The Litelok Core Plus is one of the only cable locks on the market to receive the Sold Secure Diamond rating for security. The lock is wearable (pay attention to the size selected because its wearability is related to waist-size), lightweight, and features layers of protection, including a patented exoskeleton that protects the tensile steel core. 

We like that it can also be linked with other locks to provide added protection or the ability to lock multiple bike parts at the same time. Given that there are no other cable locks on the market that provide the Sold Secure Diamond rating, the higher price for this model makes perfect sense, especially when considering the additional, unique features the lock provides. 

The biggest drawback, however, is that the cable length is short. You should check the measurements and think about how long you need the cable to be before you pick this lock. 

Price at time of publish: $170

Style: Cable | Weight: 3.5-4 pounds |  Material: Patented exoskeleton internal tensile steel |  Locking mechanism: Key (only necessary to unlock, as the lock clicks in place) | Sold Secure rating: Diamond | Warranty: Not listed

Best Lightweight: Litelok Core Flex

Litelok Core Flex


  • Wearable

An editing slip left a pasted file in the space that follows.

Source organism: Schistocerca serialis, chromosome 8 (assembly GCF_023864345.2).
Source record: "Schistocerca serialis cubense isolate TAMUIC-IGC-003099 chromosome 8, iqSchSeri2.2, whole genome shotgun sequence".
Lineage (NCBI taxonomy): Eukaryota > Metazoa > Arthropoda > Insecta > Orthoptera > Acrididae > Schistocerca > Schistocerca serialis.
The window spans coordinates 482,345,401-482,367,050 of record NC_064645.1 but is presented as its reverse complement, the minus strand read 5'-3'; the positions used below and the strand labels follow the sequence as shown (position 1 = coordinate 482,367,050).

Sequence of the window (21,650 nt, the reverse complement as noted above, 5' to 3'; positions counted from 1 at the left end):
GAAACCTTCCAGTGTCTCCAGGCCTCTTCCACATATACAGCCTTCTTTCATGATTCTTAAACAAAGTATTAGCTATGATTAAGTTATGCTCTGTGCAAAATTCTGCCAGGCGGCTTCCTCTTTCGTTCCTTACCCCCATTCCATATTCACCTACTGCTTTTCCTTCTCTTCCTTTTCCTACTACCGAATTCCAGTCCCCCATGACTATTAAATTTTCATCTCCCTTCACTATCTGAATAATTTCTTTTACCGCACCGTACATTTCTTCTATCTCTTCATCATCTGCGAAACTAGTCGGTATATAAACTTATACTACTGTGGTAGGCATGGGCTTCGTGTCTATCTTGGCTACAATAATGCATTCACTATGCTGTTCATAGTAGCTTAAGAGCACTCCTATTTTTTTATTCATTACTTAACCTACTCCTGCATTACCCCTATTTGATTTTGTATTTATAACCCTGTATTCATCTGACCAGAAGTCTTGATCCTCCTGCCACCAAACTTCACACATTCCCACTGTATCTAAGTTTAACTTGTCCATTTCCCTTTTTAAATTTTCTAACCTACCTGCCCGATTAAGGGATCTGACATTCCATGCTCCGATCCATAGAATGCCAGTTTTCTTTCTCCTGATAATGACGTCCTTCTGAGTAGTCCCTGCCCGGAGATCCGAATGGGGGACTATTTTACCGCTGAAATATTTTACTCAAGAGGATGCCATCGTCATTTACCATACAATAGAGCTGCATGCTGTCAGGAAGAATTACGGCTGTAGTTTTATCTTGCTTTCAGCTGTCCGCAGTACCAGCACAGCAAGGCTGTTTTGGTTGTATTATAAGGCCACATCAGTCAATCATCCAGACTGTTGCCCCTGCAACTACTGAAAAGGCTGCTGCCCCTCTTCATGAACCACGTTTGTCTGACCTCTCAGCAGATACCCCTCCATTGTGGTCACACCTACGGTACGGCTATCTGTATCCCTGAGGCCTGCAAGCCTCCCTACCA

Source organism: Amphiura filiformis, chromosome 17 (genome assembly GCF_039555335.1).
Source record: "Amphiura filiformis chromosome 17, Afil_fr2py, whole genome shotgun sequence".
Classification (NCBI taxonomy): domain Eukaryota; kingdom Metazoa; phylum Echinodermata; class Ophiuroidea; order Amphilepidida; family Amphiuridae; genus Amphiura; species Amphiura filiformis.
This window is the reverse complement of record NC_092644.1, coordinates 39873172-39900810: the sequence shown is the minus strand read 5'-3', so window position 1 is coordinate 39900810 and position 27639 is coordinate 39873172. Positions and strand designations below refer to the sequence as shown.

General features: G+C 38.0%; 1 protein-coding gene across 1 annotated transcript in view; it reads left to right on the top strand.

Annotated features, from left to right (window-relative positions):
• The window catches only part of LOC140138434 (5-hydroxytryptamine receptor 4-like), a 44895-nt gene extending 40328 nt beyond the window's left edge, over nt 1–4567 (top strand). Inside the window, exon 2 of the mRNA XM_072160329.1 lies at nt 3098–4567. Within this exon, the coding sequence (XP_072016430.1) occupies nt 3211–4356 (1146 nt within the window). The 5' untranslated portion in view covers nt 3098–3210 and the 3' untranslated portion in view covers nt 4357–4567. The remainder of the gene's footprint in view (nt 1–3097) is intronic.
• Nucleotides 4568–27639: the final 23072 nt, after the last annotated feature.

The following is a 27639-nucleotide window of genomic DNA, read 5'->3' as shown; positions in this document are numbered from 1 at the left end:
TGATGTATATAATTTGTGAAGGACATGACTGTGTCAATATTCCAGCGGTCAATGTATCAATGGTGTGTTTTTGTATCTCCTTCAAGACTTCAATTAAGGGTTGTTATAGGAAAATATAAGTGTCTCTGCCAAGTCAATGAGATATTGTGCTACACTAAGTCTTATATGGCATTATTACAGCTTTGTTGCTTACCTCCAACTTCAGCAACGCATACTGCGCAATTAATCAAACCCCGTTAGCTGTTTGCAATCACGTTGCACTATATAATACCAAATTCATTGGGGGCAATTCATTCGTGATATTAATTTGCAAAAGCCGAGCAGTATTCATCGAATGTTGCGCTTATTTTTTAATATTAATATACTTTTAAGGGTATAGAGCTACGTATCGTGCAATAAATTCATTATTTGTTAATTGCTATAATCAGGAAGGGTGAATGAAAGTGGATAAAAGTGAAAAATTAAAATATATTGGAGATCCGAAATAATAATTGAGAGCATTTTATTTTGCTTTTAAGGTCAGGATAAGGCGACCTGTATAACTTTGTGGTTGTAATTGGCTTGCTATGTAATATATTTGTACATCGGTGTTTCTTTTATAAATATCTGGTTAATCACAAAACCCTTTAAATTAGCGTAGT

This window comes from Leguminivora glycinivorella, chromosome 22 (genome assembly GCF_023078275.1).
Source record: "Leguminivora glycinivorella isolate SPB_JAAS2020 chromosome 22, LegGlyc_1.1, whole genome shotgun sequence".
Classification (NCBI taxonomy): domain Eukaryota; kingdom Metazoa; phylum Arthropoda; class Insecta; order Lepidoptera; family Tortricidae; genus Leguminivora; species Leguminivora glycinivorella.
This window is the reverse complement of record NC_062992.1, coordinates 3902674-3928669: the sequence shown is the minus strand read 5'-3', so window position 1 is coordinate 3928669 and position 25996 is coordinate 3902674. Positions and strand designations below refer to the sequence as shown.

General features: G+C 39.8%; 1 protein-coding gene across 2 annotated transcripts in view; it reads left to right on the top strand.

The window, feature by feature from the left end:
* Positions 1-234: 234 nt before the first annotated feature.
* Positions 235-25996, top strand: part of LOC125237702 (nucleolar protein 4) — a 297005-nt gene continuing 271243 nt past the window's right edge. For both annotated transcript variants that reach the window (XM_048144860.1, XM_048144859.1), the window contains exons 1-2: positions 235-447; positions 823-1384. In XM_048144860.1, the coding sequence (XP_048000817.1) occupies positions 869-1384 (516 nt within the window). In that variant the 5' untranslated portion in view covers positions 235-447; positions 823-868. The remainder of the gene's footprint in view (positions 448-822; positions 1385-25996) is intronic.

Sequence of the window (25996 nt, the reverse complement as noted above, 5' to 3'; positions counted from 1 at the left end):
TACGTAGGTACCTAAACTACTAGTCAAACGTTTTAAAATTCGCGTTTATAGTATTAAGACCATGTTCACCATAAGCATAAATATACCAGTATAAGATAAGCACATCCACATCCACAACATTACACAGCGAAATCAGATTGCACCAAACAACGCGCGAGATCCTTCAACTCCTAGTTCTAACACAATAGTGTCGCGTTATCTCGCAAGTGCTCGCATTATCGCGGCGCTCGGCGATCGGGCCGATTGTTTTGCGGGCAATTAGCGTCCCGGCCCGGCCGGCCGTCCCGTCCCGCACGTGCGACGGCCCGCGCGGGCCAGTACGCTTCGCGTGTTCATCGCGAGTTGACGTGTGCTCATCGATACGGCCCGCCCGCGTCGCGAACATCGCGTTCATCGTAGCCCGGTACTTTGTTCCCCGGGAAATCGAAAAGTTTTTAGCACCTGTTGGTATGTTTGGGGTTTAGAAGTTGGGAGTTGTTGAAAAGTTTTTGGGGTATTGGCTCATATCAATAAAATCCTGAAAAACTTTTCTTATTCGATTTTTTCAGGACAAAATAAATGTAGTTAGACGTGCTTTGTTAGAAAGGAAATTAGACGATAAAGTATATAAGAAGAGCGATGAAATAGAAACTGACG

• Sold Secure Gold rating

  • Expensive

  • Not as flexible as many cable locks

The Litelok Core Flex is a lightweight lock with a high-security rating. For someone who wants a lightweight, wearable lock that has some of the benefits of a chain lock, U-lock, and cable lock, the Litelok Core Flex is a good choice. It’s more flexible than a U-lock, lighter weight and more easily wearable than a chain lock, and surpasses the security of most cable locks available. 

We like that the bright, safety-green color also provides riders with additional visibility while on their bikes. For those who don’t want to wear their lock, it can also be mounted and stored on your bike frame. That said, the lock is one of the most expensive on our list, but given the lock’s unique features, patented design, and high-security level for a cable lock we think the higher price lines up with its benefits. 

Price at time of publish: $160

Style: Cable | Material: Patented exoskeleton internal tensile steel | Locking mechanism: Key (only necessary to unlock, as the lock clicks in place) | Sold Secure rating: Diamond | Warranty: Not listed

How We Selected

When researching bike locks, we made sure to only select ones that have received the highest security ratings from the third-party Sold Secure organization. They also align with the suggested standards provided by the experts in the field we spoke to, and offer features that position them at the top of the market.  

What to Look For


Bike locks come in different styles, each of which has its pros and cons. The most common styles of bike lock include chain locks, cable locks, D- or U-locks, and foldable locks. While foldable locks are highly transportable and lightweight, they tend to be less secure. 

Chain locks are harder to manage, but they tend to provide higher levels of security. Knowing the pros and cons of each style will help you choose the lock that’s right for you. Also, you may want to look for combo packs that include several lock style options in a single purchase.